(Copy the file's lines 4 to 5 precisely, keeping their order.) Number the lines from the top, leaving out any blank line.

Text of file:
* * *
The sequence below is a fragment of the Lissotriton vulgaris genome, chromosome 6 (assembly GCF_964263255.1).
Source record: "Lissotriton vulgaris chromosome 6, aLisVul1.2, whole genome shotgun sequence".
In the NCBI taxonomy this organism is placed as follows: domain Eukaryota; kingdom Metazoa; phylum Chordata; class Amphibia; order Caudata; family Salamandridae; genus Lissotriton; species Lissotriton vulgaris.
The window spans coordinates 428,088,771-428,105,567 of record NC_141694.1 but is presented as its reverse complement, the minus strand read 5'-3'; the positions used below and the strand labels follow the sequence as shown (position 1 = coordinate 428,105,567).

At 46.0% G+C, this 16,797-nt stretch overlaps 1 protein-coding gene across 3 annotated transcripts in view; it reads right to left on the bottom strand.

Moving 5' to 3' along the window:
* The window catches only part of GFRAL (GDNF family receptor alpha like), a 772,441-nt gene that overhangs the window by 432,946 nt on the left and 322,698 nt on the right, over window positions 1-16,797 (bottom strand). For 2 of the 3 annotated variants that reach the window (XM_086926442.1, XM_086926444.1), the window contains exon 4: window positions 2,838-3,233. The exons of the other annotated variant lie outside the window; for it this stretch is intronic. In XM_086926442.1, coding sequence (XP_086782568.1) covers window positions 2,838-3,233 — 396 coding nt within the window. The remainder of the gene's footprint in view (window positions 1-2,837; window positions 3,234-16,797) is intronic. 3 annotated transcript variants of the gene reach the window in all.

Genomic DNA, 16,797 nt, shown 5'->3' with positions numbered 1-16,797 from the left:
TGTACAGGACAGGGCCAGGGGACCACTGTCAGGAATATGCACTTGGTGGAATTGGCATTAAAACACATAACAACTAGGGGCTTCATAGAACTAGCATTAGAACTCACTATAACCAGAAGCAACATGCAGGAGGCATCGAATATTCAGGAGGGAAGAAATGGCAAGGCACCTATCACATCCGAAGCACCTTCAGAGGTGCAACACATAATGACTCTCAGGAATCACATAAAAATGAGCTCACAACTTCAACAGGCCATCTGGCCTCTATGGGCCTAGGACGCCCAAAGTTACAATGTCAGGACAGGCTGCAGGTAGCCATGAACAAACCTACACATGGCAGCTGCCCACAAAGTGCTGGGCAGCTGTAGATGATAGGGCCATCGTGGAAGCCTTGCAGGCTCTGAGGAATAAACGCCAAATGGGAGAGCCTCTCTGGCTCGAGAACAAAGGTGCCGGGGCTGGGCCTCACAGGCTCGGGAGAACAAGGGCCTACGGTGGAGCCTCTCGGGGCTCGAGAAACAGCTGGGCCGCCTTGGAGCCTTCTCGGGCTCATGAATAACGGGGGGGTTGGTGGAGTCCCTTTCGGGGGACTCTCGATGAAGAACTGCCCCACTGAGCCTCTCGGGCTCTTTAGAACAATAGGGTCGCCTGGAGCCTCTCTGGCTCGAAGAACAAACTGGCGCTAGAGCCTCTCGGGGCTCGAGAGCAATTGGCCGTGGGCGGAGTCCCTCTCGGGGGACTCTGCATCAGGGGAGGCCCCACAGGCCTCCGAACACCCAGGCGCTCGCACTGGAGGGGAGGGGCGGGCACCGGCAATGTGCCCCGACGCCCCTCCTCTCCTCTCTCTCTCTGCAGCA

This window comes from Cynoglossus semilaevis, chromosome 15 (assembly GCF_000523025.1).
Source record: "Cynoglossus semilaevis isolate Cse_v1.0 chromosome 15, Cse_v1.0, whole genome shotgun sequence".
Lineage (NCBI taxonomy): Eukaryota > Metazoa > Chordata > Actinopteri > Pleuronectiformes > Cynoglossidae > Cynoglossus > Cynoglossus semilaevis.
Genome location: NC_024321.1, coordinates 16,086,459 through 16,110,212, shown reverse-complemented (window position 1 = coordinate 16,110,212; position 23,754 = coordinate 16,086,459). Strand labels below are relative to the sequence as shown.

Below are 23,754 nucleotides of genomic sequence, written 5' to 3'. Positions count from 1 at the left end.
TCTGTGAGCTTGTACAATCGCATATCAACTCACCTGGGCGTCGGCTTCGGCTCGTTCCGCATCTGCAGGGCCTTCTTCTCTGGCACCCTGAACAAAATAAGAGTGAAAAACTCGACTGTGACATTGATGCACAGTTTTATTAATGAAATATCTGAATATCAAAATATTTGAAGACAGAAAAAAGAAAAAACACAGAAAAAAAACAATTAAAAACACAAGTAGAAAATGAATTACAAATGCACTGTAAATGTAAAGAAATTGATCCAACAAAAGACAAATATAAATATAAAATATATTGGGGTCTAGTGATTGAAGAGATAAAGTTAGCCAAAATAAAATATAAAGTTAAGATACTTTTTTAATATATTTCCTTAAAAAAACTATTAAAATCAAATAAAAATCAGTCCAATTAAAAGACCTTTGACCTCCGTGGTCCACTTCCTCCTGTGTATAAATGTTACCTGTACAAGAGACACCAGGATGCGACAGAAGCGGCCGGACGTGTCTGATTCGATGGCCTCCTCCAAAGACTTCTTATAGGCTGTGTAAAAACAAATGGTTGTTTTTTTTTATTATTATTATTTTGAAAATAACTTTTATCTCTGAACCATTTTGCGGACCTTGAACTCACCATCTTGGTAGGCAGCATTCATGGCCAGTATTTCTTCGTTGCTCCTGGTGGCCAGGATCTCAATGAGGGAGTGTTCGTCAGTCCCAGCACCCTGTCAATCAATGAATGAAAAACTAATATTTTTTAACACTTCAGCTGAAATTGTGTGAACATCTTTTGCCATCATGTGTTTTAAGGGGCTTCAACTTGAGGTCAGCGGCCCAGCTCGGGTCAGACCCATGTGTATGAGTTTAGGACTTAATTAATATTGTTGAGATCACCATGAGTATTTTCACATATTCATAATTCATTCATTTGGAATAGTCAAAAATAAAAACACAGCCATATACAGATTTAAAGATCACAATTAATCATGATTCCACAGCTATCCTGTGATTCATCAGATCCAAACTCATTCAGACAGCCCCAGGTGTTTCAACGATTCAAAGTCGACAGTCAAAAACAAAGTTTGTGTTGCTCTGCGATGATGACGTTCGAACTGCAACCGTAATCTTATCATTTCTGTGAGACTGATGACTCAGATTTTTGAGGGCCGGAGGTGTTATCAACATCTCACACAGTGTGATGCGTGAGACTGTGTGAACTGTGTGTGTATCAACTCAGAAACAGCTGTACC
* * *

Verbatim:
The window spans coordinates 428,088,771-428,105,567 of record NC_141694.1 but is presented as its reverse complement, the minus strand read 5'-3'; the positions used below and the strand labels follow the sequence as shown (position 1 = coordinate 428,105,567).

At 46.0% G+C, this 16,797-nt stretch overlaps 1 protein-coding gene across 3 annotated transcripts in view; it reads right to left on the bottom strand.